Peter also uses similar terminology in his first epistle when he writes in 1 peter 2:24, who Himself bore our sins in His own body on the tree, that we, having died to sins, might live for righteousness…

Our definitive sanctification brings us into a new relationship with respect to the former reign of sin our lives, and subsequently we enter into a new relationship with God, being set apart for His service by our spiritual union with Christ.

That brings us to a second understanding of sanctification,

Progressive Sanctification. Because the Spirit of God enables us to be obedient by the action of the new birth, we are no longer oriented away from God in rebellion, but now oriented toward God in worship and service. Thus, progressive sanctification involves that part of our obedience by which we submit ourselves to be righteous and no longer slaves to sinful behavior. This sanctification is consider progressive because it is a life long process of spiritual renewal we experience while we live upon the earth.

Once again, Paul addresses the principle of progressive sanctification in Romans 6, particularly verses 6-14.

6 knowing this, that our old man was crucified with Him, that the body of sin might be done away with, that we should no longer be slaves of sin.
7 For he who has died has been freed from sin.
8 Now if we died with Christ, we believe that we shall also live with Him.
9 knowing that Christ, having been raised from the dead, dies no more. Death no longer has dominion over Him.
10 For the death that He died, He died to sin once for all; but the life that He lives, He lives to God.
11 Likewise you also, reckon yourselves to be dead indeed to sin, but alive to God in Christ Jesus our Lord.
12
Therefore do no let sin reign in your mortal body, that you should obey it in its lusts.

13 And do not present your members as instruments of unrighteousness to sin, but present yourselves to God as being alive from the dead, and your members as instruments of righteousness to God.
14 For sin shall not have dominion over you, for you are not under law but under grace.

There are a handful of thoughts to glean from this passage.

First, the descriptions of the Christian being dead to sin and made alive to Christ is that definitive, forensic sanctification outlined above. A Christian being set free from the bondage of sin to now being identified with Christ has been set apart as being a servant of God. This sanctification is not done by the person, but is work created by the divine hand of God.

Second, it is important for a person to recognize that Paul is saying Christians now have the power to be obedient to God in righteousness they once lacked when they were sinners. Paul writes that the person crucified with Christ has his body of sin done away with. The phrase, done away with, is from the Greek word katargeo. The root meaning can have the idea of made inoperative or rendered powerless. When the person was a sinner, he had no desire or willingness to be obedient in righteousness. That is because he was in bondage to sin and under the influence of the devil. Any effort he may had put forth to even attempt to be righteous was both half-hearted and non-committal and ended in failure to be righteous as God required. But now that he is identified as being made dead to sin and alive to Christ, God’s divine work has negated the influence the power of his sin once held upon his life. Now his desires have changed and what ability he previously did not have to live righteously he now can utilize.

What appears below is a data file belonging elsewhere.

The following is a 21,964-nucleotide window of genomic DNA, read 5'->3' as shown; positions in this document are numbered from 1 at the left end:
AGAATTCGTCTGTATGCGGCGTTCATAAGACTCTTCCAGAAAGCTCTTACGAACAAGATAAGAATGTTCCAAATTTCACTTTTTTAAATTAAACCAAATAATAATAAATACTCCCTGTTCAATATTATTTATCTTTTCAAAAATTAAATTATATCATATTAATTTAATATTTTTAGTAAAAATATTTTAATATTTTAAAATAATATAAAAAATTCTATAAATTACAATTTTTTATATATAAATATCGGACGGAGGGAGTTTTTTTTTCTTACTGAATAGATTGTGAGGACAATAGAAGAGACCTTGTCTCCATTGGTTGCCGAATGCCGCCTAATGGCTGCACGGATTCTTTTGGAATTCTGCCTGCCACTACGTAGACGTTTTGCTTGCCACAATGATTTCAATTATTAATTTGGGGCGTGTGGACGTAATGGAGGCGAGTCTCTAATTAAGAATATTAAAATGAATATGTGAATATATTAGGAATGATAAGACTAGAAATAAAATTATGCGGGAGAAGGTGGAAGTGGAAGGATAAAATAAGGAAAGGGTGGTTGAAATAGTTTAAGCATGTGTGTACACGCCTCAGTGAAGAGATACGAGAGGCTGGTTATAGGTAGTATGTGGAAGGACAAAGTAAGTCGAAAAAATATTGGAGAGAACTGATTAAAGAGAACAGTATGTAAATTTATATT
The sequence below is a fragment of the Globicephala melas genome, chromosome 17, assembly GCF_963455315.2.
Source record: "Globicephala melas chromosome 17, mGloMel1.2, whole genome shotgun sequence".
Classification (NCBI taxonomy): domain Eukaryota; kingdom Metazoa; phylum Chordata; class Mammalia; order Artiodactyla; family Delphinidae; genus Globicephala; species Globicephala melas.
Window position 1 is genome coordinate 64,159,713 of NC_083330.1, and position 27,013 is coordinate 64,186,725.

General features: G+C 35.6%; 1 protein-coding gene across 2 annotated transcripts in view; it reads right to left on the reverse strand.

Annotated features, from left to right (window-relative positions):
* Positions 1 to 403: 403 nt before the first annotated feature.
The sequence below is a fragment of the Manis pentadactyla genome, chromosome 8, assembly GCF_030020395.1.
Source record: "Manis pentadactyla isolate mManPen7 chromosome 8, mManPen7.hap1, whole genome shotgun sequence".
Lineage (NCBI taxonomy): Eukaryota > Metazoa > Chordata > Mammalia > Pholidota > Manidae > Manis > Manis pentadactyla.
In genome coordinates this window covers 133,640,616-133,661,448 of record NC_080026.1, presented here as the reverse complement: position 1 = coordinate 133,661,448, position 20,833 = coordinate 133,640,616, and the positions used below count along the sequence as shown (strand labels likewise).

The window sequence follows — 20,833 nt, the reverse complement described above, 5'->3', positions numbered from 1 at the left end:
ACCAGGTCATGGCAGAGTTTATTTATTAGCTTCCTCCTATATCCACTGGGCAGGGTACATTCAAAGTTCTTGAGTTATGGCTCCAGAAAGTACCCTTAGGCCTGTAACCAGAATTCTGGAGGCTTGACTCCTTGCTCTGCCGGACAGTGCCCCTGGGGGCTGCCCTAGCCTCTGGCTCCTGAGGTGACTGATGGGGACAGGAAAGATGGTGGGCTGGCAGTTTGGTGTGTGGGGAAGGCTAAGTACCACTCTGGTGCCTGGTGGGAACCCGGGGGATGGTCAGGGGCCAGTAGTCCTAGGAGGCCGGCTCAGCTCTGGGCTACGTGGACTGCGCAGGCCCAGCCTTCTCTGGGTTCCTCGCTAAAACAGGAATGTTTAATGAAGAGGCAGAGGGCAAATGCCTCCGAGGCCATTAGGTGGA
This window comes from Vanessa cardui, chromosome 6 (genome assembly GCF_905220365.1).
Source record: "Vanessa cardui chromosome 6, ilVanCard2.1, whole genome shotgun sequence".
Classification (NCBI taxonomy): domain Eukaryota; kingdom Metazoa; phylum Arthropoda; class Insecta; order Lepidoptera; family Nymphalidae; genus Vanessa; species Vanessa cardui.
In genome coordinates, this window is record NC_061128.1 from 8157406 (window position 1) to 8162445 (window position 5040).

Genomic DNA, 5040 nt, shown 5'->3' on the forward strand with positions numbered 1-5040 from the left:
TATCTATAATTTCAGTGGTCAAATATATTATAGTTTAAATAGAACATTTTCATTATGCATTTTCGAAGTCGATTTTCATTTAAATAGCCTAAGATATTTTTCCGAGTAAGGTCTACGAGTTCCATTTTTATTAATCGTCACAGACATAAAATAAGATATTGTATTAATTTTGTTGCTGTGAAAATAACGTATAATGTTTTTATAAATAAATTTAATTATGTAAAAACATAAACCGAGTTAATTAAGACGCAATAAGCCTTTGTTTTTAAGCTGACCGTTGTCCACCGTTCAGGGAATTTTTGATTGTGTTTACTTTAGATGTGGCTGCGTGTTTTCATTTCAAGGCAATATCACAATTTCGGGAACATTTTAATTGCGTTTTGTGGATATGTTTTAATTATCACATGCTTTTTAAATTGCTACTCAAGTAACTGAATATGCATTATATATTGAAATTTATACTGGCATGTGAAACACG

Third, Christians cannot become perfectly sinless. This was the error of John Wesley. He taught that a Christian can obtain sinlessness so that he or she will cease from sinning in the flesh during this life. This is accomplished by living a life of sustained, personal righteousness and daily exerting the effort to abide in Christ. Perfectionism, which spawned a variety of bizarre religious cults and the various modern day manifestations of Pentecostalism, is utterly foreign to scripture. Though it is true a Christian is to pursue righteousness in his personal life, he will not obtain sinlessness until he is made perfect in glorification.

Fourth, what Paul writes in Romans 6, and explains elsewhere in scripture, is that a Christian progressively grows in righteousness by a daily life of obedience. In this respect, a Christian does put forth cooperative effort with the Spirit, but the cooperation is not intended as a means to secure the Christian’s justification before God, nor as a duty to perform so as to continuously abide in Christ and prevent any possibility for apostasy and the final forfeiture of eternal life. This cooperation is an out flowing of a changed heart that now desires to pursue godliness and it is the way God has ordained to conform His children to the image of Christ.

In other passages of scripture, Paul writes of our need to renew our minds. For example, in Romans 12:2 he writes, And do not be conformed to this world, but be transformed by the renewing of your mind…, and in Titus 3:5 Not by works of righteousness which we have done, but according to his mercy he saved us, by the washing of regeneration, and renewing of the Holy Ghost. Then in Colossians 3:10, And having put on the new man, which is renewed in knowledge according to the image of Him who created him…

This renewal Paul speaks about is a spiritual renovation that takes place as we are sanctified. When a person is saved, he or she will not automatically know how to think godly about everything. They still may have a lot of baggage from the bad thinking that once saturated their minds as sinners. Their minds have to be retrained to think like Christians. For Christians, they have first been freed from the power of sin that prevented them from a genuine pursuit of God, they now desire to please God, and though they may have much sinful thinking left over from their past, their new orientation toward God causes them to resonate with the truth of God’s Word. The purpose of sanctification is to renew the Christian to think godly and to conform him to Christlikeness.